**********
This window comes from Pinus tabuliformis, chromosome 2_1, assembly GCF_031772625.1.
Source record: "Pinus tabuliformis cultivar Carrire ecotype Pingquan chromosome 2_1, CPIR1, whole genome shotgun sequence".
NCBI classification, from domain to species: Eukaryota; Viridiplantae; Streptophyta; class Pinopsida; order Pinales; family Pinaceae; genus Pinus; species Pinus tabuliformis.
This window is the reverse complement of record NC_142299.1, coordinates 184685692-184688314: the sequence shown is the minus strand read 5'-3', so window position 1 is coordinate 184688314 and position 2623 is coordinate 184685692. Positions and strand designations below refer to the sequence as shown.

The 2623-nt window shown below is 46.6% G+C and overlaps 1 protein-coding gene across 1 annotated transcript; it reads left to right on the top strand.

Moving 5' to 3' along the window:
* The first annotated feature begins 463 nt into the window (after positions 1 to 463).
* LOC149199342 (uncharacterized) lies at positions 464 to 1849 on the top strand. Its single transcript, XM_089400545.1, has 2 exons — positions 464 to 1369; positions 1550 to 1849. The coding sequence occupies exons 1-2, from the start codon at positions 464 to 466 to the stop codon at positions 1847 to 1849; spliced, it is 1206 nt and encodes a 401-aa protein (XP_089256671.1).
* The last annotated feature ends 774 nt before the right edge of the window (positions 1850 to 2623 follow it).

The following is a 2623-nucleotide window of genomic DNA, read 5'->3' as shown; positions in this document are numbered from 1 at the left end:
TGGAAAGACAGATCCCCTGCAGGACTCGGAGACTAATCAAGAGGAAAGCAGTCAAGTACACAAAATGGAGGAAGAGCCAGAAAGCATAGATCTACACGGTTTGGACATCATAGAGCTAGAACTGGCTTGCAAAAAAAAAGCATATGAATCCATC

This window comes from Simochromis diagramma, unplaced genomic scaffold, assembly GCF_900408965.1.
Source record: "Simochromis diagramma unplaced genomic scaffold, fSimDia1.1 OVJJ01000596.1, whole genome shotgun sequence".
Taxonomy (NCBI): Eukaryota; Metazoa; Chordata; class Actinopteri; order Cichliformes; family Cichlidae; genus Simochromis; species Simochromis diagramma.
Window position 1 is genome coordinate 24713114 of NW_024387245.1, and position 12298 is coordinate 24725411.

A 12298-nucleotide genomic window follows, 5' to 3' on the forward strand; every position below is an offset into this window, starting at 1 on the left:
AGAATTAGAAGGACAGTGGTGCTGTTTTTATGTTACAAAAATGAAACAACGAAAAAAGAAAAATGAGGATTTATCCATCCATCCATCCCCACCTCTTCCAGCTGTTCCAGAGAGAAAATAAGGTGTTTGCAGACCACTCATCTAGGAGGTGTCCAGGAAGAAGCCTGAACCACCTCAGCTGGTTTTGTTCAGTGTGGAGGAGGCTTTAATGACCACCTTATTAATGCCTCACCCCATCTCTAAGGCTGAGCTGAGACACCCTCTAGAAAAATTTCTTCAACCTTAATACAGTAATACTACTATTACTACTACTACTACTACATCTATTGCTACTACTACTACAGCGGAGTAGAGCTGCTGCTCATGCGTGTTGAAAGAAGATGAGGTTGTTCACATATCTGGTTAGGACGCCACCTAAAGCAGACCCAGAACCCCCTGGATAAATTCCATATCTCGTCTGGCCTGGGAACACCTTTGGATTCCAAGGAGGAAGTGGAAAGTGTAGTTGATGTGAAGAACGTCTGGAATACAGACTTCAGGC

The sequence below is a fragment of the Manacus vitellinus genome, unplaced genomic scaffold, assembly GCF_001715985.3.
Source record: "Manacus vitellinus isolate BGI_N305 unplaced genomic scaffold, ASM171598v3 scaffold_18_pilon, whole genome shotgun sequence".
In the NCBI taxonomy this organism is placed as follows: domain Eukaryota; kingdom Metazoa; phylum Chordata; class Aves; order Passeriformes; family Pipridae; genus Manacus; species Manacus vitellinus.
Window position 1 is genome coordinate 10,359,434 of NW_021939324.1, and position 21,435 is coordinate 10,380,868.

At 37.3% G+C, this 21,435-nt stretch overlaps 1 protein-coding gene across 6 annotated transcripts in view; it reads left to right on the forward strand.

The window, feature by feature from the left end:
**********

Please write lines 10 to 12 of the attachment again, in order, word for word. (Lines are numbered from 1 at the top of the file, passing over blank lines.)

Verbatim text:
The following is a 2623-nucleotide window of genomic DNA, read 5'->3' as shown; positions in this document are numbered from 1 at the left end:
TGGAAAGACAGATCCCCTGCAGGACTCGGAGACTAATCAAGAGGAAAGCAGTCAAGTACACAAAATGGAGGAAGAGCCAGAAAGCATAGATCTACACGGTTTGGACATCATAGAGCTAGAACTGGCTTGCAAAAAAAAAGCATATGAATCCATC

This window comes from Simochromis diagramma, unplaced genomic scaffold, assembly GCF_900408965.1.